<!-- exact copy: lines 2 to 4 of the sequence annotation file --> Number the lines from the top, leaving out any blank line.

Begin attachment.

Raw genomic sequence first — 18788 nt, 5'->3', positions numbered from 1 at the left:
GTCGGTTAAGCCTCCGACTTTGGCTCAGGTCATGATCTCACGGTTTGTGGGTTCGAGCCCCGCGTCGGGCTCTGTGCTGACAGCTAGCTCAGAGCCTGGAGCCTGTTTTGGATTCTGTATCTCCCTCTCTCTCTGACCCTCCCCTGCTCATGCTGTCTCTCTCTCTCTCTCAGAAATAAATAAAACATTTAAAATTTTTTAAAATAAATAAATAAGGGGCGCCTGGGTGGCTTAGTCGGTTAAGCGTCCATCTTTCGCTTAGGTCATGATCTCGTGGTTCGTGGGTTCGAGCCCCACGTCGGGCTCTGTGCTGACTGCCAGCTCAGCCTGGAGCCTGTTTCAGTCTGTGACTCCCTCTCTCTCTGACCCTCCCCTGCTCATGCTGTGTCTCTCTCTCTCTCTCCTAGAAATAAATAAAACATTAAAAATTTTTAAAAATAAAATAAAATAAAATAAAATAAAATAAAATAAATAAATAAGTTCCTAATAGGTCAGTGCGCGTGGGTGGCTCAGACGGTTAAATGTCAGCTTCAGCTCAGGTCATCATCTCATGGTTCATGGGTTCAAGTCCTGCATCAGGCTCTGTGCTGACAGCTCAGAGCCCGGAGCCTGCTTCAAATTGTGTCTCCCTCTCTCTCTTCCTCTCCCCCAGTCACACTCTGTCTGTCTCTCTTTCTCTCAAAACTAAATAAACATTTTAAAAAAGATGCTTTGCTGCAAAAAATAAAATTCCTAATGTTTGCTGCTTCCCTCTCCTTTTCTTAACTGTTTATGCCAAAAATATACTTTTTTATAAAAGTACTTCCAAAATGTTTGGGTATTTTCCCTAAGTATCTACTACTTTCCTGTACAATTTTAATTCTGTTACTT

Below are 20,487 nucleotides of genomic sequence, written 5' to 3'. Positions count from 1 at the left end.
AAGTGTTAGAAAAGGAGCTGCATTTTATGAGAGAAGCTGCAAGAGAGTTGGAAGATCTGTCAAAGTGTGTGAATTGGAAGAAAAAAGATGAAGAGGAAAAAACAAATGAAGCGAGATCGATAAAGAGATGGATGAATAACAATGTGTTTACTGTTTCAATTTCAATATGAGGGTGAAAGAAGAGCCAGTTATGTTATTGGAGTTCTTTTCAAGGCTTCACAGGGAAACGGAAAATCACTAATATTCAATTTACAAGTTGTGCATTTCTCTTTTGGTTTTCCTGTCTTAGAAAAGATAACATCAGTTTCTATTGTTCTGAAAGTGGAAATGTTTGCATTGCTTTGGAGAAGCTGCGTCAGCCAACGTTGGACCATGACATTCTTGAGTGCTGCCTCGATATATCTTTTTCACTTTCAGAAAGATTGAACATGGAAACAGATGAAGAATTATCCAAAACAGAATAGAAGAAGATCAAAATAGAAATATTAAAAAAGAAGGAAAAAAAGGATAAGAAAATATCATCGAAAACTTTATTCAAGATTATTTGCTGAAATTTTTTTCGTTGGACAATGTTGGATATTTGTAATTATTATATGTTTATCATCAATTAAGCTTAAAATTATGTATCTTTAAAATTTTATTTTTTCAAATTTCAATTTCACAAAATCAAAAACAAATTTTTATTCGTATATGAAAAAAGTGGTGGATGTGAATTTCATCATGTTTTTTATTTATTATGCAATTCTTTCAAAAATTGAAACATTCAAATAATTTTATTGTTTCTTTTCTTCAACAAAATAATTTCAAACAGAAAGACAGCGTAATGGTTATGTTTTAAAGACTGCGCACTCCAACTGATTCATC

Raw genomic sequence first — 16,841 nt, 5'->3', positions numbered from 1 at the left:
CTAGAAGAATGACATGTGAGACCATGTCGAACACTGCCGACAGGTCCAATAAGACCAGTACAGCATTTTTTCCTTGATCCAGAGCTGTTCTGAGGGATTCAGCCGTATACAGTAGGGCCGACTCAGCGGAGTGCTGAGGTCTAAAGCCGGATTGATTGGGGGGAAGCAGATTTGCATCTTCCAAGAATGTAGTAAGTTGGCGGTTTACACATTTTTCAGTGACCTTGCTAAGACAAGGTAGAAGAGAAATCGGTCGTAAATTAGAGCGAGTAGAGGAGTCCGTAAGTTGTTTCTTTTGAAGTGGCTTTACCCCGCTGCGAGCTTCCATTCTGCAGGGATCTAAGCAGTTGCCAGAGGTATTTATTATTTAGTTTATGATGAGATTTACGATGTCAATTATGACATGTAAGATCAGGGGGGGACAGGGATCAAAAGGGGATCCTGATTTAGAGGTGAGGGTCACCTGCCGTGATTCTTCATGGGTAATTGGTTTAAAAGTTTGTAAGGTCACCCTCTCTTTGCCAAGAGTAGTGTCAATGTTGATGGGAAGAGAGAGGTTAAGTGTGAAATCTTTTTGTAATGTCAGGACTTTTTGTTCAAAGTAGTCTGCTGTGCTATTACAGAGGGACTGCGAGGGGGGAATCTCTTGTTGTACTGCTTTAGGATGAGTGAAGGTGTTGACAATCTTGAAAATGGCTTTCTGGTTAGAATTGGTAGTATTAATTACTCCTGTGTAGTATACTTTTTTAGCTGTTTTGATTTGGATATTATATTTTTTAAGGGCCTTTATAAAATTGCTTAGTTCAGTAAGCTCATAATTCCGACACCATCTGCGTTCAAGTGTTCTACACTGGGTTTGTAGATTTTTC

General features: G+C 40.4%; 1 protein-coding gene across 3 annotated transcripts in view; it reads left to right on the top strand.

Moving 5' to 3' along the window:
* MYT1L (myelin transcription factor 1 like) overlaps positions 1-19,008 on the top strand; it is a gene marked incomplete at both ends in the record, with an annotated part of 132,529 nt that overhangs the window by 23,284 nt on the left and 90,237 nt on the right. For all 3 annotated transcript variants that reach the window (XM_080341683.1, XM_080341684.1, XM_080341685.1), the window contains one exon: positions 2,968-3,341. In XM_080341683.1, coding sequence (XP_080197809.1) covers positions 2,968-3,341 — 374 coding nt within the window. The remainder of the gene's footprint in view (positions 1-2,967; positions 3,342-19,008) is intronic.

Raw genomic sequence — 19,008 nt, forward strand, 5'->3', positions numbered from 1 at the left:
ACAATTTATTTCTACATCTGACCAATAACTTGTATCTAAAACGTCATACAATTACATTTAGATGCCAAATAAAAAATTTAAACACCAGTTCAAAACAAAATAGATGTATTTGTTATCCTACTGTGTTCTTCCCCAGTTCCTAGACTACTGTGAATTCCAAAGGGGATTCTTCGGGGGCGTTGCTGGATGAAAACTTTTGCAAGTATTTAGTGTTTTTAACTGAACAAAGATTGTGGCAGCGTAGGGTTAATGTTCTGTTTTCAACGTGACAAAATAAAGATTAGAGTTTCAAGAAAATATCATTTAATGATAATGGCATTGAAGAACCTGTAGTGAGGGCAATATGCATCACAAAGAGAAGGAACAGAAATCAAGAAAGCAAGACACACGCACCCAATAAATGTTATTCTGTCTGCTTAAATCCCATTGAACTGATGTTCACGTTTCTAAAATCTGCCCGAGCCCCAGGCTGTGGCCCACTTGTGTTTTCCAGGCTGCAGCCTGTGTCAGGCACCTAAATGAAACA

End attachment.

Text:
GTCGGTTAAGCCTCCGACTTTGGCTCAGGTCATGATCTCACGGTTTGTGGGTTCGAGCCCCGCGTCGGGCTCTGTGCTGACAGCTAGCTCAGAGCCTGGAGCCTGTTTTGGATTCTGTATCTCCCTCTCTCTCTGACCCTCCCCTGCTCATGCTGTCTCTCTCTCTCTCTCAGAAATAAATAAAACATTTAAAATTTTTTAAAATAAATAAATAAGGGGCGCCTGGGTGGCTTAGTCGGTTAAGCGTCCATCTTTCGCTTAGGTCATGATCTCGTGGTTCGTGGGTTCGAGCCCCACGTCGGGCTCTGTGCTGACTGCCAGCTCAGCCTGGAGCCTGTTTCAGTCTGTGACTCCCTCTCTCTCTGACCCTCCCCTGCTCATGCTGTGTCTCTCTCTCTCTCTCCTAGAAATAAATAAAACATTAAAAATTTTTAAAAATAAAATAAAATAAAATAAAATAAAATAAAATAAATAAATAAGTTCCTAATAGGTCAGTGCGCGTGGGTGGCTCAGACGGTTAAATGTCAGCTTCAGCTCAGGTCATCATCTCATGGTTCATGGGTTCAAGTCCTGCATCAGGCTCTGTGCTGACAGCTCAGAGCCCGGAGCCTGCTTCAAATTGTGTCTCCCTCTCTCTCTTCCTCTCCCCCAGTCACACTCTGTCTGTCTCTCTTTCTCTCAAAACTAAATAAACATTTTAAAAAAGATGCTTTGCTGCAAAAAATAAAATTCCTAATGTTTGCTGCTTCCCTCTCCTTTTCTTAACTGTTTATGCCAAAAATATACTTTTTTATAAAAGTACTTCCAAAATGTTTGGGTATTTTCCCTAAGTATCTACTACTTTCCTGTACAATTTTAATTCTGTTACTT

Below are 20,487 nucleotides of genomic sequence, written 5' to 3'. Positions count from 1 at the left end.
AAGTGTTAGAAAAGGAGCTGCATTTTATGAGAGAAGCTGCAAGAGAGTTGGAAGATCTGTCAAAGTGTGTGAATTGGAAGAAAAAAGATGAAGAGGAAAAAACAAATGAAGCGAGATCGATAAAGAGATGGATGAATAACAATGTGTTTACTGTTTCAATTTCAATATGAGGGTGAAAGAAGAGCCAGTTATGTTATTGGAGTTCTTTTCAAGGCTTCACAGGGAAACGGAAAATCACTAATATTCAATTTACAAGTTGTGCATTTCTCTTTTGGTTTTCCTGTCTTAGAAAAGATAACATCAGTTTCTATTGTTCTGAAAGTGGAAATGTTTGCATTGCTTTGGAGAAGCTGCGTCAGCCAACGTTGGACCATGACATTCTTGAGTGCTGCCTCGATATATCTTTTTCACTTTCAGAAAGATTGAACATGGAAACAGATGAAGAATTATCCAAAACAGAATAGAAGAAGATCAAAATAGAAATATTAAAAAAGAAGGAAAAAAAGGATAAGAAAATATCATCGAAAACTTTATTCAAGATTATTTGCTGAAATTTTTTTCGTTGGACAATGTTGGATATTTGTAATTATTATATGTTTATCATCAATTAAGCTTAAAATTATGTATCTTTAAAATTTTATTTTTTCAAATTTCAATTTCACAAAATCAAAAACAAATTTTTATTCGTATATGAAAAAAGTGGTGGATGTGAATTTCATCATGTTTTTTATTTATTATGCAATTCTTTCAAAAATTGAAACATTCAAATAATTTTATTGTTTCTTTTCTTCAACAAAATAATTTCAAACAGAAAGACAGCGTAATGGTTATGTTTTAAAGACTGCGCACTCCAACTGATTCATC